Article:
What sets IfNotNow apart is its focus on disruptive protest. While some Jewish groups have long preferred quiet dialogue with the powerful over vocal demonstrations, IfNotNow believes that sitting and reasoning with American Jewish leaders won’t get them anywhere.
In April, 17 IfNotNow activists were arrested after staging a sit-in in the lobby of the Anti-Defamation League’s national headquarters to protest the “Jewish establishment’s support of the occupation of Palestine.”
Many Jewish groups, including the ADL, the American Israel Public Affairs Committee and the American Jewish Committee, endorse a two-state solution. Some vocally criticize Israeli actions and explicitly support Palestinian rights, like the dovish J Street.
But IfNotNow accuses the mainstream of empty rhetoric in place of meaningful action.
“In order for us to win, and to end our community’s support for the occupation, we have to get the majority of American Jews on our side,” said Sarah Brammer-Shlay, 25, one of the organizers of Wednesday’s protest. “Doing work primarily in board rooms and meetings, that’s not moving thousands and thousands of people because they’re not seeing that happen.”
But the brash language encouraged by IfNotNow has meant trouble for at least one of its organizers. Simone Zimmerman, one of the group’s activists in 2014, was briefly appointed as director of Jewish outreach for Sen. Bernie Sanders’ Democratic presidential campaign, only to be suspended after it emerged that she had used expletives in a Facebook post about Israeli Prime Minister Benjamin Netanyahu.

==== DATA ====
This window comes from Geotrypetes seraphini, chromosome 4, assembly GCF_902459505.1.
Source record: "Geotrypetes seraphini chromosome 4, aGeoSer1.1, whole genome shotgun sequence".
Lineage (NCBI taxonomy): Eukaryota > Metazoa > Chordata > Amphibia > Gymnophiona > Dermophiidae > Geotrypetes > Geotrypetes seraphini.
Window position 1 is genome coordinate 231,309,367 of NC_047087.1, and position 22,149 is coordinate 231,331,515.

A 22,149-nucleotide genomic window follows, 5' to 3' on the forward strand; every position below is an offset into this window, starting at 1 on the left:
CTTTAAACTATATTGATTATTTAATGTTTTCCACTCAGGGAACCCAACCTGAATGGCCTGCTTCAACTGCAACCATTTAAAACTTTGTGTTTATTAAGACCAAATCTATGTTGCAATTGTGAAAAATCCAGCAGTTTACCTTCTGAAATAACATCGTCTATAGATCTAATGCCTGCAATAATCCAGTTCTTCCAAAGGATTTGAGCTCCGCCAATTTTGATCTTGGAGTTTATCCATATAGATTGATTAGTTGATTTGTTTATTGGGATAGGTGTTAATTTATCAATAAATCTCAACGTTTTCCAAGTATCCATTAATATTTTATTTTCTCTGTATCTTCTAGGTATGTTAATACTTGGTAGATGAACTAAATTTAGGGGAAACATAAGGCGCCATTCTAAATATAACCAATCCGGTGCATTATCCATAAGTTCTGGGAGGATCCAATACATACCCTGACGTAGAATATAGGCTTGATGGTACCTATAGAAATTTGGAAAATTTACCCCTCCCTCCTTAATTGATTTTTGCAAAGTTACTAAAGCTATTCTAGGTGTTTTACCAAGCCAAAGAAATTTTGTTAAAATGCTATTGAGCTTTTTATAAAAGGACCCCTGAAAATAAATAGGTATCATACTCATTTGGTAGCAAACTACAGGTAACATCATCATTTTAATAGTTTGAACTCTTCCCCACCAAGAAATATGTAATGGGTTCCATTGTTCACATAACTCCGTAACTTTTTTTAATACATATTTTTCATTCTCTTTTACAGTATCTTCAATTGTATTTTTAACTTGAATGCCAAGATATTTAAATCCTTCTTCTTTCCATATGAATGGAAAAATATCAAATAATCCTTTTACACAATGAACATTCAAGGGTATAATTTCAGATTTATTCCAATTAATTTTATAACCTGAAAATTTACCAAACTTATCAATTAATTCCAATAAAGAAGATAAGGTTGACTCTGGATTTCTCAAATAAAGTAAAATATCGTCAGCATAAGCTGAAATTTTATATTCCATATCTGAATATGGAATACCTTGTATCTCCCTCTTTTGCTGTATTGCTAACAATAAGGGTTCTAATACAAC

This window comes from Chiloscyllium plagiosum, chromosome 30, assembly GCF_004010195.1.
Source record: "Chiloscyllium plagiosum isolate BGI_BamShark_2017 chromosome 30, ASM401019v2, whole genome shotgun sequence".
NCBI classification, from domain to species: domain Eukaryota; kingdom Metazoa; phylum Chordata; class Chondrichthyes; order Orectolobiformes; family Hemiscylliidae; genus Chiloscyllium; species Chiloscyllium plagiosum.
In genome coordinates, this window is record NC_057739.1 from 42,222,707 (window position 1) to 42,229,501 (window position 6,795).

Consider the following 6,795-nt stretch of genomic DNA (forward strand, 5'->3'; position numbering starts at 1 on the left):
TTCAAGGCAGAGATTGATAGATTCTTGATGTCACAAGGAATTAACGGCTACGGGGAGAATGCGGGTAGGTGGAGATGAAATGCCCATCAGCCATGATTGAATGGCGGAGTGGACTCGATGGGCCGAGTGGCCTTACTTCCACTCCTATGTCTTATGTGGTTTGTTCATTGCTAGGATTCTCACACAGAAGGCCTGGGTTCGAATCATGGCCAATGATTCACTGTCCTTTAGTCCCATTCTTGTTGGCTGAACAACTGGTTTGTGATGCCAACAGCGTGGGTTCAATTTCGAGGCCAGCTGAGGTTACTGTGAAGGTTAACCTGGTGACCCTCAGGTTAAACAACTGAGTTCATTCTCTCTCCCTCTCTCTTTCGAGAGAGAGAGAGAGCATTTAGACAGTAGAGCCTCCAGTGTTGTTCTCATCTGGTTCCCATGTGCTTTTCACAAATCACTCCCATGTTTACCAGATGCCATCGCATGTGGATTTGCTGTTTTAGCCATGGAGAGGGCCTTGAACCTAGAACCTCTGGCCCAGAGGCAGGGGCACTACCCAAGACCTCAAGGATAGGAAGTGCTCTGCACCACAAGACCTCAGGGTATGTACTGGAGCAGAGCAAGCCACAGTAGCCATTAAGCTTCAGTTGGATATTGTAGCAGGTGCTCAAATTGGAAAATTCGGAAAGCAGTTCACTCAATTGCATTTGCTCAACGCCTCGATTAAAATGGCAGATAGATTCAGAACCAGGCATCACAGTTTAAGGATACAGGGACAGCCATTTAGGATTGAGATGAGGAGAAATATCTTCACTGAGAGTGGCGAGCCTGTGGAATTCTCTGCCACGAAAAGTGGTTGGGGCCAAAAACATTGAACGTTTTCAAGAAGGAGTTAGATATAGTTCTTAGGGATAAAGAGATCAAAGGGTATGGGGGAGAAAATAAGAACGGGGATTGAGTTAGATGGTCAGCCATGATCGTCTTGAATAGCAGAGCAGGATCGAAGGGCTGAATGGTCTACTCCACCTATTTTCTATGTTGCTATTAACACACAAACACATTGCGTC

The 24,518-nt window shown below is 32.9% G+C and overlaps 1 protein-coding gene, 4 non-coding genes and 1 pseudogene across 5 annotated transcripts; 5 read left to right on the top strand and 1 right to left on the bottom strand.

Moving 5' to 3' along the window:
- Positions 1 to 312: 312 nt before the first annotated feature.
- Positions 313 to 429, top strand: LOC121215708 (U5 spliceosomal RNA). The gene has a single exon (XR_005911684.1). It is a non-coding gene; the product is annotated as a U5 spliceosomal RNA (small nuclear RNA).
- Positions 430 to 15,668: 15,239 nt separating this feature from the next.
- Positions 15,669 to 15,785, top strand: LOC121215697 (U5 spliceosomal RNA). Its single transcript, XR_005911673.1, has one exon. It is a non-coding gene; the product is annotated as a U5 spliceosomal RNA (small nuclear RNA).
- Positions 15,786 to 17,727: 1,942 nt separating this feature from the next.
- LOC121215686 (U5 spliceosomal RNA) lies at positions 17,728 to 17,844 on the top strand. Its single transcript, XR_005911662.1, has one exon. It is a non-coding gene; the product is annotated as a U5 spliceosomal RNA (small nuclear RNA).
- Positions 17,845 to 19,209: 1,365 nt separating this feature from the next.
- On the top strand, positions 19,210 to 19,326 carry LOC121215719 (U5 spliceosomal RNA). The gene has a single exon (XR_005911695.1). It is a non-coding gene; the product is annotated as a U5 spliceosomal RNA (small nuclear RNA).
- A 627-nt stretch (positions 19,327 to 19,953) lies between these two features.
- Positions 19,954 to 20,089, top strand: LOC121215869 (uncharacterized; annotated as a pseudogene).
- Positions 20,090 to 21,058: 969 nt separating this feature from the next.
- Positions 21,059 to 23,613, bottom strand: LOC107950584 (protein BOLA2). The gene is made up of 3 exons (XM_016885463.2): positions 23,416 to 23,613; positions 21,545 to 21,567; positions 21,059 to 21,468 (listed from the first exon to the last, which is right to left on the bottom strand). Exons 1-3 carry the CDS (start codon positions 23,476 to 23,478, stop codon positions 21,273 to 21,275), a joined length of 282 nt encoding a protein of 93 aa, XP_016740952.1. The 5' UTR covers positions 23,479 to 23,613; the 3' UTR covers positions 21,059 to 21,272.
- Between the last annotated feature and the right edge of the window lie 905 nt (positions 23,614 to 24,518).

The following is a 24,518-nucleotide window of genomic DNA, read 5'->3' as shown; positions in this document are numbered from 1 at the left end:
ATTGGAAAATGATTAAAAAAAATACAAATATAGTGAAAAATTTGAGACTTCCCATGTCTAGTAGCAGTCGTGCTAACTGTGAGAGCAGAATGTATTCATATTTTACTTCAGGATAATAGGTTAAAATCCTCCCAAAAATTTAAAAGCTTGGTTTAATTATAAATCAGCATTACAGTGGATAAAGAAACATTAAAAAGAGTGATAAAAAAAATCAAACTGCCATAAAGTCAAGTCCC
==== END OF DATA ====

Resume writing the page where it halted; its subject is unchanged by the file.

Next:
If the group’s goal is to consternate large Jewish groups, it is succeeding.
The ADL and the Jewish Federations of North America both offered to meet with IfNotNow and were rebuffed. In April, the ADL lamented in a statement that the group “seems to be more interested in spectacles and ultimatums than in discussion and dialogue.”
Left-wing organizations are friendlier. T’ruah, the rabbinic human rights group, participated in the ZOA protest, and its executive director, Rabbi Jill Jacobs, noted a long history of young Jews staging protests of large Jewish institutions. In a statement, J Street said it shares IfNotNow’s concerns about the occupation and Trump.
IfNotNow isn’t the only anti-occupation Jewish group that has shifted to protesting Trump. J Street has released statements criticizing the president-elect’s domestic policies and appointees. And Jewish Voice for Peace, which supports BDS, has also placed a new emphasis on protesting his statements and policies targeting minorities.
“It’s a new political world and we’ll have to figure it out,” JVP Executive Director Rebecca Vilkomerson told JTA in November. “We’re definitely in conversation on what’s going to need to shift given the Trump presidency.”
IfNotNow activists say the fights against the occupation and Jewish communal acceptance of Trump are one and the same. But beyond any particular issue, some say the group has become a young, left-wing Jewish community for them. In their mission to make the establishment Jewish community uncomfortable, they’ve become comfortable with one another.
“For me, this is a space where I found a home and I could say the things I wanted to say,” Horne said. “It’s one of the most welcoming communities I have ever been a part of.”